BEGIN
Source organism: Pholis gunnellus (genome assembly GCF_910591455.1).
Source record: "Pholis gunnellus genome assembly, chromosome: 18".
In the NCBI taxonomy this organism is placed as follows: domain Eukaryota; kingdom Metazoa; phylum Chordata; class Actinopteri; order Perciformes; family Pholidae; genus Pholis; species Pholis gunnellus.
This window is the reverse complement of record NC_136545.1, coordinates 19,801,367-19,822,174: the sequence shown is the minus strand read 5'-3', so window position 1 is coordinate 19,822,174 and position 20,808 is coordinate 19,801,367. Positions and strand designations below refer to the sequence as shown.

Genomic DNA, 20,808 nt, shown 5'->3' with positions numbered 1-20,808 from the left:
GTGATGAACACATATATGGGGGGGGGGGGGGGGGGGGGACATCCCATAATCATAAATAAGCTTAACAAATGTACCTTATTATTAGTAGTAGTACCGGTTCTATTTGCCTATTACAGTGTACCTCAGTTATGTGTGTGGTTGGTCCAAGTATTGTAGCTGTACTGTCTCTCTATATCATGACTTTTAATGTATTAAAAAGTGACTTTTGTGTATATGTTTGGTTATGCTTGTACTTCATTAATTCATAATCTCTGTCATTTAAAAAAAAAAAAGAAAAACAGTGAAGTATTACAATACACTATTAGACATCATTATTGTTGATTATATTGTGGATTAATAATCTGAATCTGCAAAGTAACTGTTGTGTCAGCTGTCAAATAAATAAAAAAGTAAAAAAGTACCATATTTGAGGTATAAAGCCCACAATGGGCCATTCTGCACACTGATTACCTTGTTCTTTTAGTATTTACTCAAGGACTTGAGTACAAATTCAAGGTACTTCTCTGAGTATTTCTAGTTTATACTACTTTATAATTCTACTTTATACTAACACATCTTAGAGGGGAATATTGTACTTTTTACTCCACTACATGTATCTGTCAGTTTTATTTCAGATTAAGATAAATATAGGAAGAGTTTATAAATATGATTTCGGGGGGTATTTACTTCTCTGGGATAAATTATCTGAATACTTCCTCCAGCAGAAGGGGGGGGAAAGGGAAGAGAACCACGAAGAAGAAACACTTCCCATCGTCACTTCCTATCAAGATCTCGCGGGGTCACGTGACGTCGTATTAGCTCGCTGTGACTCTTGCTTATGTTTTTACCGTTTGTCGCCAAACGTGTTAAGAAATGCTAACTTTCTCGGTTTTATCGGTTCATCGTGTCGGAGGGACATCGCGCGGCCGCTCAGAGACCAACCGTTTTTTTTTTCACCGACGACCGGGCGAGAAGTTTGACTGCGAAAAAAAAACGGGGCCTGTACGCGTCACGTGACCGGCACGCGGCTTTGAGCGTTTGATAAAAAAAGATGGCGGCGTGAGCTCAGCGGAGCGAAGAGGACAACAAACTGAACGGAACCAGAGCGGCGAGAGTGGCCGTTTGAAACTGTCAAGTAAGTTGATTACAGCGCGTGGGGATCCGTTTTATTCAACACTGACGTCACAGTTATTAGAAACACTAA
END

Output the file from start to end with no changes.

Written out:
Source organism: Pholis gunnellus (genome assembly GCF_910591455.1).
Source record: "Pholis gunnellus genome assembly, chromosome: 18".
In the NCBI taxonomy this organism is placed as follows: domain Eukaryota; kingdom Metazoa; phylum Chordata; class Actinopteri; order Perciformes; family Pholidae; genus Pholis; species Pholis gunnellus.
This window is the reverse complement of record NC_136545.1, coordinates 19,801,367-19,822,174: the sequence shown is the minus strand read 5'-3', so window position 1 is coordinate 19,822,174 and position 20,808 is coordinate 19,801,367. Positions and strand designations below refer to the sequence as shown.

Genomic DNA, 20,808 nt, shown 5'->3' with positions numbered 1-20,808 from the left:
GTGATGAACACATATATGGGGGGGGGGGGGGGGGGGGGACATCCCATAATCATAAATAAGCTTAACAAATGTACCTTATTATTAGTAGTAGTACCGGTTCTATTTGCCTATTACAGTGTACCTCAGTTATGTGTGTGGTTGGTCCAAGTATTGTAGCTGTACTGTCTCTCTATATCATGACTTTTAATGTATTAAAAAGTGACTTTTGTGTATATGTTTGGTTATGCTTGTACTTCATTAATTCATAATCTCTGTCATTTAAAAAAAAAAAAGAAAAACAGTGAAGTATTACAATACACTATTAGACATCATTATTGTTGATTATATTGTGGATTAATAATCTGAATCTGCAAAGTAACTGTTGTGTCAGCTGTCAAATAAATAAAAAAGTAAAAAAGTACCATATTTGAGGTATAAAGCCCACAATGGGCCATTCTGCACACTGATTACCTTGTTCTTTTAGTATTTACTCAAGGACTTGAGTACAAATTCAAGGTACTTCTCTGAGTATTTCTAGTTTATACTACTTTATAATTCTACTTTATACTAACACATCTTAGAGGGGAATATTGTACTTTTTACTCCACTACATGTATCTGTCAGTTTTATTTCAGATTAAGATAAATATAGGAAGAGTTTATAAATATGATTTCGGGGGGTATTTACTTCTCTGGGATAAATTATCTGAATACTTCCTCCAGCAGAAGGGGGGGGAAAGGGAAGAGAACCACGAAGAAGAAACACTTCCCATCGTCACTTCCTATCAAGATCTCGCGGGGTCACGTGACGTCGTATTAGCTCGCTGTGACTCTTGCTTATGTTTTTACCGTTTGTCGCCAAACGTGTTAAGAAATGCTAACTTTCTCGGTTTTATCGGTTCATCGTGTCGGAGGGACATCGCGCGGCCGCTCAGAGACCAACCGTTTTTTTTTTCACCGACGACCGGGCGAGAAGTTTGACTGCGAAAAAAAAACGGGGCCTGTACGCGTCACGTGACCGGCACGCGGCTTTGAGCGTTTGATAAAAAAAGATGGCGGCGTGAGCTCAGCGGAGCGAAGAGGACAACAAACTGAACGGAACCAGAGCGGCGAGAGTGGCCGTTTGAAACTGTCAAGTAAGTTGATTACAGCGCGTGGGGATCCGTTTTATTCAACACTGACGTCACAGTTATTAGAAACACTAA